• Hi Kali! I am so glad to hear you love this easy homemade milk recipe. That is so cool you use the leftover pecan meal to make your own face scrub…I’ll need to try it out sometime! Thanks for the DIY idea and for visiting AmazingPaleo.com! XO

  2. How thick is this peace milk? I love pecans and am looking for an alternative since learning regular milk makes me sick. I would love for this to be in my coffee but love a thick and creamy white look and taste in my coffee.

    • Hi Bridgette! Pecan milk is not very thick, it has a very similar consistency to cashew milk or almond milk. If you want a thick and creamy milk to add to your coffee, then I recommend buying full-fat canned coconut milk. Add a dollop of that to your coffee, and you’re set! That’s how I drink my coffee too. 🙂

  3. So I planned on making a pecan pie and ended up making a pumpkin instead (all Paleo, because my husband and I have been living the Paleo Solution lifestyle for about 6 months now), so I had already soaked and dehydrated my Raw Organic Pecans the way I do with all my nuts (unless I’m using them to make milk). Would I simply blend my soaked and dehydrated nuts with the water and make the milk or do I need to resoak them again?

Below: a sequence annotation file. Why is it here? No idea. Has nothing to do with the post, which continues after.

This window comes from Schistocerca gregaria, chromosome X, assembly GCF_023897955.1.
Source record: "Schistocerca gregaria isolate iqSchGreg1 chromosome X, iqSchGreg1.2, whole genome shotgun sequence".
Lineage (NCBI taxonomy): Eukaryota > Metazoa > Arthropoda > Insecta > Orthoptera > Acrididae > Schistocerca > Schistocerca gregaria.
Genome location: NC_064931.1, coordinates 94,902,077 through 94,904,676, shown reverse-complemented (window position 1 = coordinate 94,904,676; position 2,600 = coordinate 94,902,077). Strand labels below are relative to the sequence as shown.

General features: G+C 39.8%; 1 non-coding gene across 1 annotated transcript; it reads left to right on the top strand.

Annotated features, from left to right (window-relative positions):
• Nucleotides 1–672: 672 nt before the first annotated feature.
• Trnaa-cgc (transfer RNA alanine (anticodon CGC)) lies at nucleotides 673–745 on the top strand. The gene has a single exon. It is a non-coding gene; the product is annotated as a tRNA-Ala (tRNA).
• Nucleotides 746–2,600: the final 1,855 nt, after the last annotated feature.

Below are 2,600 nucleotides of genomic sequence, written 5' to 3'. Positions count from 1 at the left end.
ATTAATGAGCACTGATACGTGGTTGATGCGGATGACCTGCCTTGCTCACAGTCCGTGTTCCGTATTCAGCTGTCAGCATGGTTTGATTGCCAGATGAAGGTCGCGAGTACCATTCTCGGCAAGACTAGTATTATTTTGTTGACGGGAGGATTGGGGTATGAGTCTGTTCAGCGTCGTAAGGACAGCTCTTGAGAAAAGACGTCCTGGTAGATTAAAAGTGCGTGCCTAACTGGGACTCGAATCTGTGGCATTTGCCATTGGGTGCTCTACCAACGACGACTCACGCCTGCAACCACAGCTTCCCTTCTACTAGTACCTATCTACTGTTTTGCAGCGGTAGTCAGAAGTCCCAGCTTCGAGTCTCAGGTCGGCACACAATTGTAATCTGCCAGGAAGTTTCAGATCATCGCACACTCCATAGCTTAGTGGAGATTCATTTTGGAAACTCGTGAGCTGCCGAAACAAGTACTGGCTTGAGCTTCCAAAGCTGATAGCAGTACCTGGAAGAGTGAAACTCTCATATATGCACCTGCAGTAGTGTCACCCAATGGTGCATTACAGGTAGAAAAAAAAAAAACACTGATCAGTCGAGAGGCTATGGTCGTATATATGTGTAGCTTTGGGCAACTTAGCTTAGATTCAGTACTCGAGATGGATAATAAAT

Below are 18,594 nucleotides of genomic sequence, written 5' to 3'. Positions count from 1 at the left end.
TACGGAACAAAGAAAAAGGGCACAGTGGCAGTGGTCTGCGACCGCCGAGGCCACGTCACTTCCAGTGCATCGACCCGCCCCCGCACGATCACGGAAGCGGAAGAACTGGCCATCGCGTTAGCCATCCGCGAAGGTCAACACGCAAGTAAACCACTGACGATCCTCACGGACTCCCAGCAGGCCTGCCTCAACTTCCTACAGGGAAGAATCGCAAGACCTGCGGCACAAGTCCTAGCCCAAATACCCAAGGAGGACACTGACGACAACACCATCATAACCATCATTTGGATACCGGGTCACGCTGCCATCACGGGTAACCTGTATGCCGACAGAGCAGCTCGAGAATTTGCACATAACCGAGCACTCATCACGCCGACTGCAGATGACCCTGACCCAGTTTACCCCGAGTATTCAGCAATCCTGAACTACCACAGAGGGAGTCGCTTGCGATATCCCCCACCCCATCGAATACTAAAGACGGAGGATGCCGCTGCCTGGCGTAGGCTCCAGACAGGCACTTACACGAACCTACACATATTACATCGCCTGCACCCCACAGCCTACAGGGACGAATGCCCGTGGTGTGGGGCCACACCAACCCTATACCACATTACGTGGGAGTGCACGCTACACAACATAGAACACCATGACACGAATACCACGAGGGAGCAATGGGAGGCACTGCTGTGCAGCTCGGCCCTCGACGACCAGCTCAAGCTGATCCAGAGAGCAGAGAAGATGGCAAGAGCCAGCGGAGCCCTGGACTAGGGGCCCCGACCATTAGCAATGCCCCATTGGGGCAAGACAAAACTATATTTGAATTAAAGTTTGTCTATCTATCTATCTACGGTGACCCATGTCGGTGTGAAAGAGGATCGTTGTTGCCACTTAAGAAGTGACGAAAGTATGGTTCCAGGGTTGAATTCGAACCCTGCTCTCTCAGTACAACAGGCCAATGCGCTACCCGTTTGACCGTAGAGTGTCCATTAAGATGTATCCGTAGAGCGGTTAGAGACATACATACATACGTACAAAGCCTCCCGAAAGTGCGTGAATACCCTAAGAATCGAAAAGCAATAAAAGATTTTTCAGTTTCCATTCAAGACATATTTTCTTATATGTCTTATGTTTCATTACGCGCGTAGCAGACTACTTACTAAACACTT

• Hi Katie! You know, I have never used dehydrated nuts to make nut milks, so I do not know how the milk would turn out when using dehydrated nuts. However, yes, my method is to soak nuts overnight, drain them, rinse them and then blend with fresh filtered water. 🙂 Let me know how your milk ends up!

  4. Why do you need to rinse them after soaking–won’t that wash away some of the nutrients? I can see pre-rinsing them to remove dirt, etc, but why the post rinsing?

    • Hi Steve! You want to rinse the nuts because the water they were soaking in is filled with the enzyme inhibitors (which are what prevent nuts from sprouting, and can take a toll on our digestion since they prevent our own enzymes from breaking down the food in our tracts — we soak nuts not only to make them soft for recipes, but also to get rid of these enzymes). A quick rinse is all you need! 🙂